Industry leaders, Aboriginal communities and environmental groups agree
that biodiversity offsets are vital to manage environmental impacts in
Alberta's Boreal Forest
EDMONTON, June 10 /CNW Telbec/ - In an effort to prevent irreversible
decline of species and biodiversity in Alberta's Boreal Forest, industry can
take important steps to offset their environmental impacts by setting aside or
restoring areas of equal or greater value to the lands disturbed. So says a
report, Catching Up: Conservation and Biodiversity Offsets in Alberta's Boreal
Forest, released today.
The report, commissioned by the Canadian Boreal Initiative (CBI) and
authored by the Pembina Institute and Alberta Research Council, brings
together experiences from the application of offset policies in other
jurisdictions with perspectives from industry, First Nations, government,
academics and environmental groups in Alberta. It concludes that biodiversity
offsets should be considered to address the growing impacts on biodiversity
from resource development in the Boreal, including in Alberta's oil sands
Biodiversity offsets, also called conservation offsets, allow resource
companies to compensate for the unavoidable impacts to biodiversity from their
development projects by conserving lands of equal or greater biological value,
with the objective of having no net loss in biodiversity.
The main findings of this study are:
- Biodiversity offsets could result in tangible conservation results to
mitigate development impacts;
- A successful offset strategy relies on effective land-use planning to
establish conservation objectives, cumulative effects targets and
thresholds, and is embedded in a range of other policies and actions to
support conservation goals;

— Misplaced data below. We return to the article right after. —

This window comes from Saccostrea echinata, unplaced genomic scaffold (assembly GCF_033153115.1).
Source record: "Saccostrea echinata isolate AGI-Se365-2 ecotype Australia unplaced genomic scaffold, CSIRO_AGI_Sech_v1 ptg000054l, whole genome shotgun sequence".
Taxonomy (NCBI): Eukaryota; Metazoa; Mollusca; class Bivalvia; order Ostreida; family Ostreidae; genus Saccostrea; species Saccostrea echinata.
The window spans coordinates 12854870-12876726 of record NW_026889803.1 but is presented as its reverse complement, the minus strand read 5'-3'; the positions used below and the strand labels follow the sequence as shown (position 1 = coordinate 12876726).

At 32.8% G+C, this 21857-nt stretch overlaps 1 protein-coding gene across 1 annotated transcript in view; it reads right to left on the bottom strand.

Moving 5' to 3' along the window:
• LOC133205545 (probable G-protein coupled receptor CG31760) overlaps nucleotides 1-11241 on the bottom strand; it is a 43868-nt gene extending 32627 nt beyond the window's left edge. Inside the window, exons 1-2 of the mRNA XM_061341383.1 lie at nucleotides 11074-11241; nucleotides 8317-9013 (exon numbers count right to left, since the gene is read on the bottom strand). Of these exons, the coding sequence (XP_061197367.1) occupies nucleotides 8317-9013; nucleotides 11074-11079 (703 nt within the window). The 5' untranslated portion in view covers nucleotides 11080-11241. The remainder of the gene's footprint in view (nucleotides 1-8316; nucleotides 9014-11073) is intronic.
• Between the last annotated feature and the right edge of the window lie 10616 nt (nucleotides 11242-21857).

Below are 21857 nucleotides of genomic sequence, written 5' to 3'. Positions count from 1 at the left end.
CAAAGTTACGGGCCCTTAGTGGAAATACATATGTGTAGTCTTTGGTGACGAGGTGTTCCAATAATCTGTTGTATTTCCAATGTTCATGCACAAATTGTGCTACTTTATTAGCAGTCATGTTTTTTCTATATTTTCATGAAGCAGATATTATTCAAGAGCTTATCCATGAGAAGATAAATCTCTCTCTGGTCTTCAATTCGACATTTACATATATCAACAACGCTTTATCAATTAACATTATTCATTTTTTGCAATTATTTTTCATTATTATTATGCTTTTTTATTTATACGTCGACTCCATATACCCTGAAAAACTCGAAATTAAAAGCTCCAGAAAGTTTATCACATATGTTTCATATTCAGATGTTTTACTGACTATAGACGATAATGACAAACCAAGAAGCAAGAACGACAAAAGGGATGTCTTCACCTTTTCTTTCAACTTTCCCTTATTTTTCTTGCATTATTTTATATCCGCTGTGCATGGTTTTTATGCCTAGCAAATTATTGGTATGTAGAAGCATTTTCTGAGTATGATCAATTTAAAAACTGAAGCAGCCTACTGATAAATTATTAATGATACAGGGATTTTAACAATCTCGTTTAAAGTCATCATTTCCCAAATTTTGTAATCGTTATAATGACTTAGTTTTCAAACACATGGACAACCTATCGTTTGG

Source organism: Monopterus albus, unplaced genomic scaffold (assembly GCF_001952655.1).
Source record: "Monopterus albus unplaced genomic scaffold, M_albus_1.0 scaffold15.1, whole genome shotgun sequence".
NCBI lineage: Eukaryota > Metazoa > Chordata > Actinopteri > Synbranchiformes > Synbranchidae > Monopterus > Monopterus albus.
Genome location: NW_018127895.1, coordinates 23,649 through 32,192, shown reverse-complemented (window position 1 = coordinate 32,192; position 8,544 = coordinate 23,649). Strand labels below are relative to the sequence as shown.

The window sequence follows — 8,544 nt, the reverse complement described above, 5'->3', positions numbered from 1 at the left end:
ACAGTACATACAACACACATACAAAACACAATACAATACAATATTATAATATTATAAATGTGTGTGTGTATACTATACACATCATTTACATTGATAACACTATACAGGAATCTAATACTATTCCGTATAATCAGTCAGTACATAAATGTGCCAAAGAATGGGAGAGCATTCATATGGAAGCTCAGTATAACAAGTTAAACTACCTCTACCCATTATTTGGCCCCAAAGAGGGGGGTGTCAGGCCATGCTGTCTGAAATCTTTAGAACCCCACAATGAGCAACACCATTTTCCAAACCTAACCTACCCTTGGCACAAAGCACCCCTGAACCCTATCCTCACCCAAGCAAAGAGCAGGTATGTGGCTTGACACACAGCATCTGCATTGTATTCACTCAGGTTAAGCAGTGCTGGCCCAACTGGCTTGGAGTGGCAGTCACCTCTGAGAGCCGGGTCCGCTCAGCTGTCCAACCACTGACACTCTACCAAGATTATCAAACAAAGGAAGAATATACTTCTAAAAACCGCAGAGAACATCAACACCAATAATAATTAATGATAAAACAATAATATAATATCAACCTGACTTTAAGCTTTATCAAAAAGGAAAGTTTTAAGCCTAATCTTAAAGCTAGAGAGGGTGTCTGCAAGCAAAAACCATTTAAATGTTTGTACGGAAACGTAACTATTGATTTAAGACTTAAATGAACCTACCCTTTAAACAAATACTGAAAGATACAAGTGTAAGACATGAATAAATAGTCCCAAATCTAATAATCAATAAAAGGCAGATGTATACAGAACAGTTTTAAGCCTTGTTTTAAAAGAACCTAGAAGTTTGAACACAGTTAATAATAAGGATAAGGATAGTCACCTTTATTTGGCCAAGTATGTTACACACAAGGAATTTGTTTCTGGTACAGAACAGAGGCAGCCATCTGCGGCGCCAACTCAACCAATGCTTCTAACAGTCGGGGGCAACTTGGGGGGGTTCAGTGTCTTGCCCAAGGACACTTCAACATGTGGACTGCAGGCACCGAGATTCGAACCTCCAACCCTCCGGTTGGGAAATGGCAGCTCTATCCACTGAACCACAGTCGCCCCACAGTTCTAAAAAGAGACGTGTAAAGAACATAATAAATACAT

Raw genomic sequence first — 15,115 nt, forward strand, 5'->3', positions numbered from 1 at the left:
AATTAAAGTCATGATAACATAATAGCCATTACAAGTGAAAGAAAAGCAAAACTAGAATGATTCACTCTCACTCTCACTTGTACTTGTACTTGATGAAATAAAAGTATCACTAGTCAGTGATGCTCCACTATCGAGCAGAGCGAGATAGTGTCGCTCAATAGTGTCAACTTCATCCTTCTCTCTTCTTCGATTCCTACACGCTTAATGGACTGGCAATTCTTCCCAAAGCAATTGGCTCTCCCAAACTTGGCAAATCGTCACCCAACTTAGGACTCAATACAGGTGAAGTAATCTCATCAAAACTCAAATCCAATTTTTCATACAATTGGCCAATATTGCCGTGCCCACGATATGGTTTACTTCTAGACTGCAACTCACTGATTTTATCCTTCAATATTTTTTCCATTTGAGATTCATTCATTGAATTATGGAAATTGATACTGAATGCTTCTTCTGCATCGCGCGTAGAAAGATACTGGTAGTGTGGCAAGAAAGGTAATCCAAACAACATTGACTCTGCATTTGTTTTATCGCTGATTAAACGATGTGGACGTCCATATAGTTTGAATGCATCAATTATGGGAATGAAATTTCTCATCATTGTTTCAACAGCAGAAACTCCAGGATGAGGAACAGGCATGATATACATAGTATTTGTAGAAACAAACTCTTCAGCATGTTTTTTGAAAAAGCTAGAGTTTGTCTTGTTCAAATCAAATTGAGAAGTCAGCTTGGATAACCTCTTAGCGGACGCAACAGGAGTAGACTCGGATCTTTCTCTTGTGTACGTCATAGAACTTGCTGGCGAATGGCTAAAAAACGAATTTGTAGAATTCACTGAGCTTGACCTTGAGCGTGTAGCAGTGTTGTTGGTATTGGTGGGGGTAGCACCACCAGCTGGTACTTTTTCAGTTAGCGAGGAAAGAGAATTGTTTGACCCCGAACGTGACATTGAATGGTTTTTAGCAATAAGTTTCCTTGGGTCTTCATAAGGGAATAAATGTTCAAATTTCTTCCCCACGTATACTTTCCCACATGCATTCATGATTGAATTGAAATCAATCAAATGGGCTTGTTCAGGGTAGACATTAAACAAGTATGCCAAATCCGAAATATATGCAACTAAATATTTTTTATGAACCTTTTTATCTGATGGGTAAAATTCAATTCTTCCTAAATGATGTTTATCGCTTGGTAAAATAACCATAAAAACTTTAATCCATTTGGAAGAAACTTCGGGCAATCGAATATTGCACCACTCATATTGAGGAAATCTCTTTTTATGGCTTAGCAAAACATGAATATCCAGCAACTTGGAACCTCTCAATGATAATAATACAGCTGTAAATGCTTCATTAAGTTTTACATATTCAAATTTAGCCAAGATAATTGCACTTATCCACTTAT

- Representatives from the oil and gas industry said that their companies
were either already implementing or considering investing in
- Several key issues need to be resolved in creating an offset program:
defining offset program objectives, determining future availability and
cost of offsets, and identifying options for distributing risks of the
environmental liabilities created by offsets. These issues should be
explored through a well designed pilot study.
"Experience in private land conservation in Alberta and from around the
world demonstrates that biodiversity offsets can be a cost-effective and
efficient method to secure important conservation outcomes," said Larry Innes,
executive director of CBI. "Our report suggests that there is also an
important opportunity to consider biodiversity offsets on public lands. "
"Managing development to maintain biodiversity is a significant challenge
in Alberta's Boreal Forest because of the combined and growing effects of
energy and forest sector development," said Simon Dyer, oil sands program
director at the Pembina Institute and a lead author of the report. "There is
also a real need for conservation to 'catch up' to the pace of development.
Within Alberta's Boreal Forest, the amount of land now licensed for
development has doubled to 2.8 million hectares over the past five years, and
unless key lands are soon secured for conservation, there will be real
consequences for wildlife and traditional uses. Conserving forests to offset
impacts associated with development projects is a tool industry can use to